Sprayed tunnel waterproofing reduces build costs
First publishedin World Highways
Spray applied waterproofing, such as Stirling Lloyd's Integritank HF membrane, means the final lining can be permanent sprayed concrete instead of cast in-situ concrete
Sprayed waterproofing: 'hot topic' Sprayed waterproofing is a hot industry topic, and a paper presented at the recent North American Tunnelling Conference not only discussed this method for achieving a dry tunnel but also how it can reduce build costs and construction time.
In traditional SCL-SEM-NATM [Sprayed Concrete Lining-Sequential Excavation Method-New Austrian Tunnelling Method] tunnel construction, regardless of the thickness of concrete sprayed to form the primary lining, from a structural perspective this concrete is ignored, says Stirling Lloyd.
According to the company, the full structural load is supported by the final or secondary lining. A sheet membrane is then tacked to various points of the primary concrete but it is not fully bonded. This compromises the choice for the final lining as it is exceptionally difficult to get sprayed concrete to bond to a sheet membrane system: the sprayed concrete tends to rebound off the membrane surface. This effect can be reduced by the use of lattice girders and reinforcing steel mesh to help support the sprayed concrete during application.
However, this tends to have a detrimental effect on the quality of the final lining as achieving adequate compaction of sprayed concrete through a network of steel reinforcement is difficult, resulting in voids and failure to passivate the steel against corrosion from ground water when it is not adequately encapsulated.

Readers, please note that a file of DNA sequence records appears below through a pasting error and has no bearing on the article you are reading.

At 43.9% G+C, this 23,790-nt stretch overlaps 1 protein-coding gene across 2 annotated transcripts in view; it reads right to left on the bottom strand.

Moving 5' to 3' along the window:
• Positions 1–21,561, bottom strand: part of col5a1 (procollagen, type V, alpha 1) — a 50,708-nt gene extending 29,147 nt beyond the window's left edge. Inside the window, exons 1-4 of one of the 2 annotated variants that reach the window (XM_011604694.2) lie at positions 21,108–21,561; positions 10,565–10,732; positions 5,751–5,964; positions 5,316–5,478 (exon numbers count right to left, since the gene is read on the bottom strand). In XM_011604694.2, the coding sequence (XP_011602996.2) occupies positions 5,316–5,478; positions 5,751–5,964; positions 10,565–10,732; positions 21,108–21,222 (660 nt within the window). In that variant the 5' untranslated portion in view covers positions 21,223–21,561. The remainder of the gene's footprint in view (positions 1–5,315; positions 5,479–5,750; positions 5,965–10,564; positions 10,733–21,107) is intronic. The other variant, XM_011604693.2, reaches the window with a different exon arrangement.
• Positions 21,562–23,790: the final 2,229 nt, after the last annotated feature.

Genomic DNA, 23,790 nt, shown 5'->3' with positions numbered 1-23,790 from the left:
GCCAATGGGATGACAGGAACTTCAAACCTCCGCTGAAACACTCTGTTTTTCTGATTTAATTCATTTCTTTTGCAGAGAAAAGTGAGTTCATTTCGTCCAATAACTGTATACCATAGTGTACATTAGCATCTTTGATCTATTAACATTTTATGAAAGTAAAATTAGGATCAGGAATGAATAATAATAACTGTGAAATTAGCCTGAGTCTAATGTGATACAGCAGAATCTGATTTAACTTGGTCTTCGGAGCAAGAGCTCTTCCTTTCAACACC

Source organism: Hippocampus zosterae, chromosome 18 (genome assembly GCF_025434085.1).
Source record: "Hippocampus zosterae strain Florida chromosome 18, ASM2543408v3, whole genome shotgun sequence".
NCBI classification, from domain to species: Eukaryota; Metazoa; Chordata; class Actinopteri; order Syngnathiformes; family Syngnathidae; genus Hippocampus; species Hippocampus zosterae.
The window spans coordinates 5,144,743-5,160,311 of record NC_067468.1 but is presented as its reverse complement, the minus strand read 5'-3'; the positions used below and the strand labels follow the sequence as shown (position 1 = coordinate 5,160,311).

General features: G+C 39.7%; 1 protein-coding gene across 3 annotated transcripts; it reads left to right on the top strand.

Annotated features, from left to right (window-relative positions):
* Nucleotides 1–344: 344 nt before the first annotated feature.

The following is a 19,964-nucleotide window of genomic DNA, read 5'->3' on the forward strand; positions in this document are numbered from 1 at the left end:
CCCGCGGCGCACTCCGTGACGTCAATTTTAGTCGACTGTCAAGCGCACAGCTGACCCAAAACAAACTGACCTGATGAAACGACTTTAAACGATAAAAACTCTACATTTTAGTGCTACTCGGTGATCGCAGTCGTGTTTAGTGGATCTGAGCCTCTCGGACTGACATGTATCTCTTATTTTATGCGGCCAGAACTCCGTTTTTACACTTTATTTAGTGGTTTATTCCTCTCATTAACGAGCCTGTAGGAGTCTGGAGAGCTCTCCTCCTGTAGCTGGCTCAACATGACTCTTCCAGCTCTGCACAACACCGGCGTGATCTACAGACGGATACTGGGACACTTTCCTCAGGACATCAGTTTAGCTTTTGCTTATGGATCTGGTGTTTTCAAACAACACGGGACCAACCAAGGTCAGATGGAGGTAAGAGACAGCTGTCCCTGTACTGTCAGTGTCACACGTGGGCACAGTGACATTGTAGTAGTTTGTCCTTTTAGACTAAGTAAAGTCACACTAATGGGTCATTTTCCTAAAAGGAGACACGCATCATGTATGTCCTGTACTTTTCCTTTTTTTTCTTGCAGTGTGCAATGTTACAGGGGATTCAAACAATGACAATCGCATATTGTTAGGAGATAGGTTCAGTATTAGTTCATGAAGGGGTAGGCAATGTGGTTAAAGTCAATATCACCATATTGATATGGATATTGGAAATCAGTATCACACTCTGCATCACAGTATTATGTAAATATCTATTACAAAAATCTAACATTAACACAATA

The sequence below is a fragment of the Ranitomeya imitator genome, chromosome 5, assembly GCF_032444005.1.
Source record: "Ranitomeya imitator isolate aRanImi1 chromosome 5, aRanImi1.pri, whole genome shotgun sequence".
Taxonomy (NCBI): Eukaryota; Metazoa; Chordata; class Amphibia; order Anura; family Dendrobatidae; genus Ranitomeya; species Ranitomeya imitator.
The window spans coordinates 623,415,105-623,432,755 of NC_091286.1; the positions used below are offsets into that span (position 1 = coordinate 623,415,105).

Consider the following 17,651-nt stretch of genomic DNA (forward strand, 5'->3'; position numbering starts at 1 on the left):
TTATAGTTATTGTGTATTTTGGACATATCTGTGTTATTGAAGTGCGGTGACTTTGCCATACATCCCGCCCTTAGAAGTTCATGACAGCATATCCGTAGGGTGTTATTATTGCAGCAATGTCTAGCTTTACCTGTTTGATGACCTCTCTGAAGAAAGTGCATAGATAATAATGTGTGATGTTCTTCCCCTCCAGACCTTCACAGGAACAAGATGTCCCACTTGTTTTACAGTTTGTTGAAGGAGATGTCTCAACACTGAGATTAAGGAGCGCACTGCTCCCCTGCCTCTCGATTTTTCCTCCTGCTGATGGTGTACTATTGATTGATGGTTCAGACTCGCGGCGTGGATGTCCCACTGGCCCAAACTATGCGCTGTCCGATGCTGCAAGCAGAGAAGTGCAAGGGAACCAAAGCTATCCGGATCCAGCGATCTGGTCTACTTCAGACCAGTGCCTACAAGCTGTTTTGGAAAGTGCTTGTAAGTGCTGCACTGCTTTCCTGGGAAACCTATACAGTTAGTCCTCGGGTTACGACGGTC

As a consequence the construction method currently favoured for final linings tends to be traditionally reinforced cast in-situ concrete. This is much slower than spraying concrete, claims Stirling Lloyd.
"The great design benefit of spray applied waterproofing, such as Stirling Lloyd's Integritank HF membrane, is that the final lining can be permanent sprayed concrete instead of cast in-situ concrete.
With no requirement for fibre reinforcement, traditional lattice girders and rebars, build speed is increased and cost reduced."
Colin Eddie from Morgan Sindall Underground Professional Services takes the view that, depending on the design of the tunnel, cost savings of up to 50% are achievable with a sprayed solution, when considering the waterproofing and final lining taken together.
The most significant advance that a fully bonded sprayed membrane offers is the composite effect, between the primary and secondary sprayed concrete layers, says Stirling Lloyd.
In construction which includes sprayed waterproofing, the primary and secondary concrete layers are both fully and intimately bonded to the membrane. Consequently, unlike when using sheet systems, both the concrete layers are acting together and therefore both the primary and secondary linings contribute to the load bearing capability of the tunnel.
"Research carried out by Morgan Sindall, both in its Underground Professional Services division at Rugby, England and supported by further work at Warwick University to test this theory have shown that two concentric rings of sprayed concrete, bonded together by Stirling Lloyd's Integritank HF tunnel waterproofing membrane, behave in the same way as a monolithic ring of the same dimensions,"says Stirling Lloyd.
"While earlier work had suggested that a mechanical key between the concentric rings is required by way of an uneven interface, the Warwick University work shows that this is not the case, and even with a smooth interface the full effect is achieved."